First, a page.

Democracy is, for all its wondrous achievements, slow. This is a partially inbuilt facet, a sort of radical centrism that is designed to prevent any significant lurches to right or left in a reactionary feedback system. Yet in this act of never fully accommodating radical views on either extreme, neither will be fully satisfied or placated. As a result, many good policies and ideas are forfeit in order to avoid pandering to one faction over the other. In place of this political malaise that often overtakes the representative democracies prevalent in today’s world, it is often the place of anti-democratic action that births newfound vigour into the parliaments, congresses and senates of the world.
Democracy is a somewhat diffuse concept, lacking a clear ideological outlining beyond voter participation. Even then, who can and how one votes has never been universally defined. This has probably been one of its main successes, it can easily avoid most criticism as it is difficult to discern what exactly to criticise. However, without a core of defined idealism democracy is left as a collection of somewhat empty legalism and institutions, hardly the formula for appealing rallying cause. Overall governmental approval ratings show this odd symbiosis between both stability and public disillusionment, with the figure of disapproval generally oscillating between 45%-55%. It is clear that at any given time, democratic governance is only begrudgingly tolerated by a large swathe the population.
This disillusionment is as often as not the result of the often painfully slow and incremental progress exhibited by most governments. This is not to mention the entrenched interests and influence of big business that very often run contrary to public will. The anger at big business is often overtly expressed, as for example: the Occupy Wall Street movement. Although it periodically flares into huge protests, much like the democracy it claims to be defending, it lacks a clear goal outside expressing a general dissatisfaction at the system.
In the face of this, it may seem like authoritarianism could creep in as an opposing force with promises of efficiency, vigour and clear goals tantalising jaded voter’s appetites. However, the authoritarianism of domestic political extremes and foreign dictatorships is one of key ingredients to helping democracy survive. This is because they add a reflective surface for the otherwise diffuse light of democracy. By their opposition, they add context to an otherwise vague concept; for it is often far easier to say what something is not that what it is. This can often be seen in the initial public support for foreign intervention amongst western nations, as demonstrated in the military action against figures such as Saddam Hussein or Muammar Gaddafi. It gives a defined cause to rally against and offers the veneer of democratic principles one might point too. It is also no wonder then, that popularity quickly tapers off when the realpolitik and geopolitical dimensions of conflicts become clearer.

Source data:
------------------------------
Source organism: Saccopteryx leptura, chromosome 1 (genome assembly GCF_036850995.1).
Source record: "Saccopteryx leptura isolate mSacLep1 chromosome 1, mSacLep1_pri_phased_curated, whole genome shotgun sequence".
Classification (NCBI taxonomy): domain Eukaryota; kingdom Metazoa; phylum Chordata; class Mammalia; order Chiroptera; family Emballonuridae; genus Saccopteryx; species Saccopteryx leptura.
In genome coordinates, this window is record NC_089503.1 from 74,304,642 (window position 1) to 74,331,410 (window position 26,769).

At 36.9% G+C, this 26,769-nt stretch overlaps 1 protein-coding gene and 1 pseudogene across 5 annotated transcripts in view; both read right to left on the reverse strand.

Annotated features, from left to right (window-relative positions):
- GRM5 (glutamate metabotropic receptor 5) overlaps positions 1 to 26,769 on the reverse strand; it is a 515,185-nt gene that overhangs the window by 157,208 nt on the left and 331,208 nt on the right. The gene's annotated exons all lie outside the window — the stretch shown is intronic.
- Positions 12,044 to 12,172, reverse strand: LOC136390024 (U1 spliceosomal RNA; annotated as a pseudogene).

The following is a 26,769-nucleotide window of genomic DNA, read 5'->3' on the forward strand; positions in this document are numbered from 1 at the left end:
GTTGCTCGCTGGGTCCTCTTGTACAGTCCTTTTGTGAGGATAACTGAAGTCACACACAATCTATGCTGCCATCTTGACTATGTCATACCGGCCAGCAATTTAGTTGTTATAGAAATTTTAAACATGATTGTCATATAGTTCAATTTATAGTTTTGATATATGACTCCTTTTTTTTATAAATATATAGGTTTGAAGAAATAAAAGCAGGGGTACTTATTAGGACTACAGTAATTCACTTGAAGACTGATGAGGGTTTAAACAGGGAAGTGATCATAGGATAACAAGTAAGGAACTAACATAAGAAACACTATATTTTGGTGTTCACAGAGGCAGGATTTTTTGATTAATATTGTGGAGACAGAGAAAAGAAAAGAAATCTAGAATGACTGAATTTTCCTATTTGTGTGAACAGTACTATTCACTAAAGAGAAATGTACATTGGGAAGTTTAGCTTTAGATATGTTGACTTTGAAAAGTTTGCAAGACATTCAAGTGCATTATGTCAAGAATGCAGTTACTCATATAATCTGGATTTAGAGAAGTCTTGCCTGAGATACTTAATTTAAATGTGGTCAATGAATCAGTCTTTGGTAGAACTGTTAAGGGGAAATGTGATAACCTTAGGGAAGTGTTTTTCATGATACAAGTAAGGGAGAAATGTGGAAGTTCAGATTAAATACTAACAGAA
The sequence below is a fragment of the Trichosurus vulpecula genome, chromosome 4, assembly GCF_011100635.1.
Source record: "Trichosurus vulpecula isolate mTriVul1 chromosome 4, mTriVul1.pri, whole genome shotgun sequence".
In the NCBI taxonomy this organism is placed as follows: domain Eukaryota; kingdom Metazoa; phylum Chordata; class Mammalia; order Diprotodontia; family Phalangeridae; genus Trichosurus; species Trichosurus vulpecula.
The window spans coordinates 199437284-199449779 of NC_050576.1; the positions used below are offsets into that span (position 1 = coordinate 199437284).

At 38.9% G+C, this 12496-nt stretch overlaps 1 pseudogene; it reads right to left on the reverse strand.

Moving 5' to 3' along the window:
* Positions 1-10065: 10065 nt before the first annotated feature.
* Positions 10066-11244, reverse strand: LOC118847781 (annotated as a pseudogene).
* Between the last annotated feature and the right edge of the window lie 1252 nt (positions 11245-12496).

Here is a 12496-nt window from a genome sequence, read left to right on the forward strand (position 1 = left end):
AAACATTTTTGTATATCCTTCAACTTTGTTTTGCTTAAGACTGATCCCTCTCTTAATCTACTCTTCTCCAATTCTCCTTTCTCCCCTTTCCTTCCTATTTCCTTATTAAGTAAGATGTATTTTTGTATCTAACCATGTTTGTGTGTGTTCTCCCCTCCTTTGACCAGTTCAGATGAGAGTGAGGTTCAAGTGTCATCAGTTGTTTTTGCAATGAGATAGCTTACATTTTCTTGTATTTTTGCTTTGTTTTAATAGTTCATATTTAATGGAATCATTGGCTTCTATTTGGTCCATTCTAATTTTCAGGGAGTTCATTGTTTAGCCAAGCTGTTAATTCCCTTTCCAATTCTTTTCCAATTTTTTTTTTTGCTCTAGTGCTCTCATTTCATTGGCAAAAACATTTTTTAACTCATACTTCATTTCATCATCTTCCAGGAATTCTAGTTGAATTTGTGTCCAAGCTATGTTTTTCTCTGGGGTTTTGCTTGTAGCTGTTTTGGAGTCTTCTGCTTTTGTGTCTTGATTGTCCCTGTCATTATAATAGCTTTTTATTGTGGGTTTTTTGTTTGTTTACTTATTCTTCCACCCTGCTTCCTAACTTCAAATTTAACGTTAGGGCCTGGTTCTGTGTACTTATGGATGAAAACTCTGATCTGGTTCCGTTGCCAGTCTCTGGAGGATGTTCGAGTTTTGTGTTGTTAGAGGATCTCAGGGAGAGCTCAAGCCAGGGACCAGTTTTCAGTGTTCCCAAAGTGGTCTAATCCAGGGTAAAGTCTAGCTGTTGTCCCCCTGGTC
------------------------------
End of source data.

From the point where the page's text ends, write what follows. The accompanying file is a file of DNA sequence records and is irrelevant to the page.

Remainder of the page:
While international politics can be used as legitimacy mines for democratic governments, what often oils the very function of democracies is domestic disturbances that skirt standard procedure. These take on many forms, civil disobedience, riots, petitions and even intimidations and violence. Whilst generally deplored by both government and public alike, we regularly overlook the positive rewards we reap from such events; labour laws, environmental regulation and minority rights being but a few such benefits.
These can often be overlooked because they are given a final political stamp of approval, whilst almost the entire process having being galvanised by public disturbances. In this way, democratic institutions can take the credit. This was exceptionally prevalent during the American Civil Rights movements; riots, protests, strikes and even armed militias such as the Black Panthers stepped in where democracy fell short. The government could not ignore it for long before action was taken. In British politics, the most momentous result of civil disorder for political change was the suffragettes. Through a series of acts such as rioting, assaulting politicians and even the martyrdom of Emily Wilding Davison, the right for women to vote was eventually achieved. Although there is fierce debate as to whether their tactics were useful or counterintuitive, the fact remains that they fought and eventually won.
It is easy to say with hindsight that the acts of the suffragettes and others were actually a hindrance to their respective causes, and it was a general social shift that caused the success of these para-democratic movements. But that ignores the fact that at the time of these movements there was very little democratic will for their causes. Whether or not the tactics endeared them to their electors, they plainly illustrated the discontent brewing. In this light we should look at modern examples of civil disobedience, such as the Black Lives Matter movement. Their widely decried tactics of riots/protests and roadblocks might not endear them to the general public or government, but it shouts loud and clear that there is an issue that needs fixing. The vigour of Black Lives Matter and movements like them inject much needed energy into an all too often complacent system.